Microsoft Asks for More Device Drivers for Vista

May 17, 2007

Microsoft issued a call to hardware manufacturers to continue supplying device drivers for its latest operating system Windows Vista.

Microsoft issued a call to hardware manufacturers to continue supplying device drivers for its latest operating system Windows Vista.

Assigned the job of talking about Vista a few months after it shipped to customers, Mike Nash, the corporate vice president of Windows Product Management, instead tried to fill one of the holes that the OS lacks: device drivers.

The other, when the company would release the first Service Pack for Vista, wasn't addressed.

When a consumer installs any new operating system, the software generally polls the attached devices, and attempts to match them to its list of drivers. For Windows 2000, only 350 devices were installed in the box; for Windows XP, 10,000 drivers shipped with the operating system. With Vista, 20,000 drivers came bundled with the operating system. Windows Update, the stopgap method if a driver isn't found, included 2,000 additional drivers at Windows XP's launch, and 13,000 drivers at the launch of Vista, Nash said.

"The difference here is that we had a new driver model, and yet we had new drivers," Nash said.

At Vista's release to manufacturing in last year, 1.5 million devices were natively supported by Windows Vista, Nash said. Now, there are 1.9 million devices, he said.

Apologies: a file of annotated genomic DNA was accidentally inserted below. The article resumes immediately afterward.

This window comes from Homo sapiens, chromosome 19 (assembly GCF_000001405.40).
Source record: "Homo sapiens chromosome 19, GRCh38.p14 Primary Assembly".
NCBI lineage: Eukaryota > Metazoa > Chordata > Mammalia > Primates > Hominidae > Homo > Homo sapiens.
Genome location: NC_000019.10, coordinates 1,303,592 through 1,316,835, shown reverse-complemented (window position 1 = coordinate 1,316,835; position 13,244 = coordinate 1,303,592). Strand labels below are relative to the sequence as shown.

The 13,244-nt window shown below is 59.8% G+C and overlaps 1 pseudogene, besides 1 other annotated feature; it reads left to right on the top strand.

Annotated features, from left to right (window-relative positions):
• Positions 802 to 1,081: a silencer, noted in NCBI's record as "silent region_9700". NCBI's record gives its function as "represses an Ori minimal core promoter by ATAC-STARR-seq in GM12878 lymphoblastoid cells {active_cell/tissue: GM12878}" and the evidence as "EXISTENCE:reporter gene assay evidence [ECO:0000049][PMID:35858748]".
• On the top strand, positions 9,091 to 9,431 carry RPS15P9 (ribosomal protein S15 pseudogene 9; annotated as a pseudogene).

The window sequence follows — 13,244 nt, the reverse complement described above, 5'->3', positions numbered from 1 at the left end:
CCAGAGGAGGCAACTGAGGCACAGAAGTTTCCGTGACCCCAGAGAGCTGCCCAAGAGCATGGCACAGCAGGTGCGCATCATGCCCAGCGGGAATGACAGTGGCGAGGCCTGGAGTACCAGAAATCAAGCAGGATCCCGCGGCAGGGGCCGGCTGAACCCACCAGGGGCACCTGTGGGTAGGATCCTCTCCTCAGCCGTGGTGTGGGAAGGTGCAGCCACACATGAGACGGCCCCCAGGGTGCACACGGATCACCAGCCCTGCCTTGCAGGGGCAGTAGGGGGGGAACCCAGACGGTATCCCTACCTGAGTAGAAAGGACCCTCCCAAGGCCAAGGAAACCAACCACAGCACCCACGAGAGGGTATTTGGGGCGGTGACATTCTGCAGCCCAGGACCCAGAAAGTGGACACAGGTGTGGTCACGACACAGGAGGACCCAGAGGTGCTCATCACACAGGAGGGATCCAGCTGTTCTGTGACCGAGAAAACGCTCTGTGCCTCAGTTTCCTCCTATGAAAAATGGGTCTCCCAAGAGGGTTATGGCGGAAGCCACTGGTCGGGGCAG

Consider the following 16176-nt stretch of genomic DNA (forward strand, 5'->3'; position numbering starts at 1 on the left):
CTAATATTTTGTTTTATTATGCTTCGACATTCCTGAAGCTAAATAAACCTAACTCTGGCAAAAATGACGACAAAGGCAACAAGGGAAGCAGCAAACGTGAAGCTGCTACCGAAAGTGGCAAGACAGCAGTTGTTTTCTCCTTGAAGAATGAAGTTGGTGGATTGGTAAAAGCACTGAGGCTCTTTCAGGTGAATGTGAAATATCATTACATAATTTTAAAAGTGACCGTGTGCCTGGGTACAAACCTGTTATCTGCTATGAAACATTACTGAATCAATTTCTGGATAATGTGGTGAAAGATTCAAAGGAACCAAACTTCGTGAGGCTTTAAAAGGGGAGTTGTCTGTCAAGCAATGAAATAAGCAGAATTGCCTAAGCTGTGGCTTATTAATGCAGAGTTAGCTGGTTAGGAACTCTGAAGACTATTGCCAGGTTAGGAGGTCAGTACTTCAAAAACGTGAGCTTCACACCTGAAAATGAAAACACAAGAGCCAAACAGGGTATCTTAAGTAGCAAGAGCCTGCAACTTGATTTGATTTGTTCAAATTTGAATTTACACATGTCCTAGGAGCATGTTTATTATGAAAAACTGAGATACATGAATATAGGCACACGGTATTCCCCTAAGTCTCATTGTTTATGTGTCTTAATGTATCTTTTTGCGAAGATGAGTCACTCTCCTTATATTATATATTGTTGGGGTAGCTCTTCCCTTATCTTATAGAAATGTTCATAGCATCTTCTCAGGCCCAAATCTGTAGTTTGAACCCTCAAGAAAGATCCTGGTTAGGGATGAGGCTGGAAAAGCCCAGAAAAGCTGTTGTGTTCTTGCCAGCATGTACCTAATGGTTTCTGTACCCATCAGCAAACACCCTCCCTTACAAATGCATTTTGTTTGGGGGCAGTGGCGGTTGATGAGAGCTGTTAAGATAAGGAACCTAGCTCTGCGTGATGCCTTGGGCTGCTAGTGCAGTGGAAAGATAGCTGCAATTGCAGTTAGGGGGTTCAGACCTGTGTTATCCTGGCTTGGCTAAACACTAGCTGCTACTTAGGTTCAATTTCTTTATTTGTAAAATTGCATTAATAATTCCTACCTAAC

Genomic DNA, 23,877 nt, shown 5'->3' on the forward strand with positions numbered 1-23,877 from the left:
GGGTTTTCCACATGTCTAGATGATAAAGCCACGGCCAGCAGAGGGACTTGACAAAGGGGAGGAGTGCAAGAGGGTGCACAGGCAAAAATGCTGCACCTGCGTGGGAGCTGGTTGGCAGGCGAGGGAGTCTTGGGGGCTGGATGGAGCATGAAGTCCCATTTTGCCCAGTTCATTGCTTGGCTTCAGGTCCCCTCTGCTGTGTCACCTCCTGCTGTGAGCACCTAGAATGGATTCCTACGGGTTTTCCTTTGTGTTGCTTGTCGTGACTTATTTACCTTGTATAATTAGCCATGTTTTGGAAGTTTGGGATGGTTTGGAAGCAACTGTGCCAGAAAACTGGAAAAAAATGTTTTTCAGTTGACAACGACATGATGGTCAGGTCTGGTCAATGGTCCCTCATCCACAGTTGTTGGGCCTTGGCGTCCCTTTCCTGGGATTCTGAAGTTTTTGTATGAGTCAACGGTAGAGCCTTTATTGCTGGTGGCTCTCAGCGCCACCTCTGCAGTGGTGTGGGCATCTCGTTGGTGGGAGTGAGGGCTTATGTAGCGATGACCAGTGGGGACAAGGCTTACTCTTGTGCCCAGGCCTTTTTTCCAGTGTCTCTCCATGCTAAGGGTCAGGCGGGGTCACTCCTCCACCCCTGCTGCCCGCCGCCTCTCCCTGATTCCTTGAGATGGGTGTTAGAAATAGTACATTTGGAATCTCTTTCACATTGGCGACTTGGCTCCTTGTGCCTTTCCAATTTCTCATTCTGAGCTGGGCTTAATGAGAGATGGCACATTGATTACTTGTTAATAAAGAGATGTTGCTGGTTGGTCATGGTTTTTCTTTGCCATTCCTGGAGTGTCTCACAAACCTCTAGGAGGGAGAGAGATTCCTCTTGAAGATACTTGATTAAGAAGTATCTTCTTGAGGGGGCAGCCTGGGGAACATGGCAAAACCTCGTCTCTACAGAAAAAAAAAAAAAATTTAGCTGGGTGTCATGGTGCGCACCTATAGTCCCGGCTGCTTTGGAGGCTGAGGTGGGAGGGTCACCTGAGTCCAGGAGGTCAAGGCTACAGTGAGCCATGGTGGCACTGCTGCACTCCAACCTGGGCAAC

On the software side, partners like Cisco and Nortel worked hard to get VPN applications up and running on Vista, he said.

The quality of the drivers was not addressed; although companies like Nvidia launched their Vista drivers last year, it wasn't until recently that users considered their drivers mature and up to date.

One of the keys that a device will be found by Windows is the presence of a logo. Microsoft has two logo programs for Vista: the fully certified logo, "Certified For Windows Vista"; and "Works With Windows Vista", a secondary logo program. At the time Vista was released to manufacturing in Oct. 2006, 2therw were 200 logo submissions, Nash said. Now, there are more than 9,000, Nash added.

Copyright 2007 by Ziff Davis Media, Distributed by United Press International

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